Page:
Potomac's Jason Vavao said he had given up on a professional baseball career by his sophomore year of college. He was no longer playing for his junior college team, and scouts seemed uninterested in him after high school.

But shortly before the 2001 draft, a Cincinnati scout surprised Vavao with an invitation to a workout and he impressed the Reds enough to be drafted in the 16th round a couple of weeks later.

"It was a hard decision for me to give up on baseball. I thought playing at this level was out of my grasp," said Vavao, a 23-year-old from California. "But when I got that call I knew there was still some hope."

Besides giving him a shot at a pro career, the workout led to a big change for Vavao on the field. Cincinnati's scouts asked him what position he played. He said first base, even though he had played third base or catcher almost his entire career. He had a sore shoulder and didn't want to make any poor throws during his one shot at making the pro ranks, so he told the scouts a bit of a white lie.

Partly because of that first impression, Vavao is still a first baseman in the Reds' organization in his fourth year as a pro.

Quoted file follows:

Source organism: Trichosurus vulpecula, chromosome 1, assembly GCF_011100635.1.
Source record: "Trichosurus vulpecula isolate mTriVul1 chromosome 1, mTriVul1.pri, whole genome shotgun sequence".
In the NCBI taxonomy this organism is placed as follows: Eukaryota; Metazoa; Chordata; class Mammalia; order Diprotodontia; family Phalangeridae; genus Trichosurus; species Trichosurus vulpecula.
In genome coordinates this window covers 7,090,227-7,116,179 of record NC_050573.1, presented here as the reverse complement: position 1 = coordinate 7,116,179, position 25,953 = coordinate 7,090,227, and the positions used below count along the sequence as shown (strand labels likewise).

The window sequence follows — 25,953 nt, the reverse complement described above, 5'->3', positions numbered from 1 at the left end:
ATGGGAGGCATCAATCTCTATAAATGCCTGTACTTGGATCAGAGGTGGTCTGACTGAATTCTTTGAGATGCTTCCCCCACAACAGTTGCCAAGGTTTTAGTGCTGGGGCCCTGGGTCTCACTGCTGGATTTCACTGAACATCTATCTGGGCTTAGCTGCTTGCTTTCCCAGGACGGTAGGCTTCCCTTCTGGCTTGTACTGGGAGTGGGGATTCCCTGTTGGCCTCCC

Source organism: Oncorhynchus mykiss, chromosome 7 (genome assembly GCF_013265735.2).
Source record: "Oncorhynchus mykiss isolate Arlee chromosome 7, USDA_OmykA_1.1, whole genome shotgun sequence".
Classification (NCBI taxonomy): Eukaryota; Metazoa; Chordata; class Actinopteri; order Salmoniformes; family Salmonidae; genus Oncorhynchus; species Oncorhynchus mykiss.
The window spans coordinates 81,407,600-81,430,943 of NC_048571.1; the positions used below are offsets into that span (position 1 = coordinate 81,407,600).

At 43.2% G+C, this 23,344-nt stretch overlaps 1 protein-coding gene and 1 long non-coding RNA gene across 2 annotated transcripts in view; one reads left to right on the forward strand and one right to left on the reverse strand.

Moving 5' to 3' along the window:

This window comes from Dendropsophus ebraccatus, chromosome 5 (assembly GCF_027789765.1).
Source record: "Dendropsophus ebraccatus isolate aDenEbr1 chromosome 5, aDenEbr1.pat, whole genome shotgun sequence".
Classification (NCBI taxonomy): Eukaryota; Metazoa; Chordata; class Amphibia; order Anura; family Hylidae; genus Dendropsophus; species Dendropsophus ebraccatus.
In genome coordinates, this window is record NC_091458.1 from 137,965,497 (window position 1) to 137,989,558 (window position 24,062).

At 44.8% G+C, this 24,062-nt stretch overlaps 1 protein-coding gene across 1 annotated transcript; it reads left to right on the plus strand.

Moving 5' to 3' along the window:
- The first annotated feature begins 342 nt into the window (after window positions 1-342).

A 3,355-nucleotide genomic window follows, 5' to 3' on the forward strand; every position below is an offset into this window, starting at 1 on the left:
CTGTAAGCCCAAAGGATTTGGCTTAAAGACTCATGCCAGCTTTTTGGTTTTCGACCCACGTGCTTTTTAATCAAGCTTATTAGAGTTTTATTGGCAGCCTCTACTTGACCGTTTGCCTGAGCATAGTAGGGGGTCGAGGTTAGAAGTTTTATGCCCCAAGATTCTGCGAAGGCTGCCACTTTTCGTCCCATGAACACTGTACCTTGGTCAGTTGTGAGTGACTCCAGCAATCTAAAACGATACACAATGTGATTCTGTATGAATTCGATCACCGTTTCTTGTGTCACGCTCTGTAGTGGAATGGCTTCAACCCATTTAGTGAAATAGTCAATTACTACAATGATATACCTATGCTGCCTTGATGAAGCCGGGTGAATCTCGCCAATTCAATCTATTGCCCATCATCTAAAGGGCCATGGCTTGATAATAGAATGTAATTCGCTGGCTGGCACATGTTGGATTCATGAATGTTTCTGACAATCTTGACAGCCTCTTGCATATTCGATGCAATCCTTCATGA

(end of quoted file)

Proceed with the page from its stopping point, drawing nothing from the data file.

"There's a lot more to playing first than I thought originally, with all the footwork and the responsibility," Vavao said. "But I'm glad I said I played there, because the position really suits me."

Despite a 6-foot-4 frame that looks prototypical for a corner infielder, Vavao hasn't shown the power often expected from a first base prospect. So far this season, Vavao has hit four home runs for the Cannons, although he is one of the team leaders in slugging percentage (.391). Before this season, he was a career .250 hitter with 14 home runs in 603 at-bats.

"My hitting instructor tells me I need to walk before I can crawl. If I learn to become a solid hitter first, the home runs will come," Vavao said. "I know I have the power to hit the ball out, but I would rather learn to hit better before I start swinging for the fences."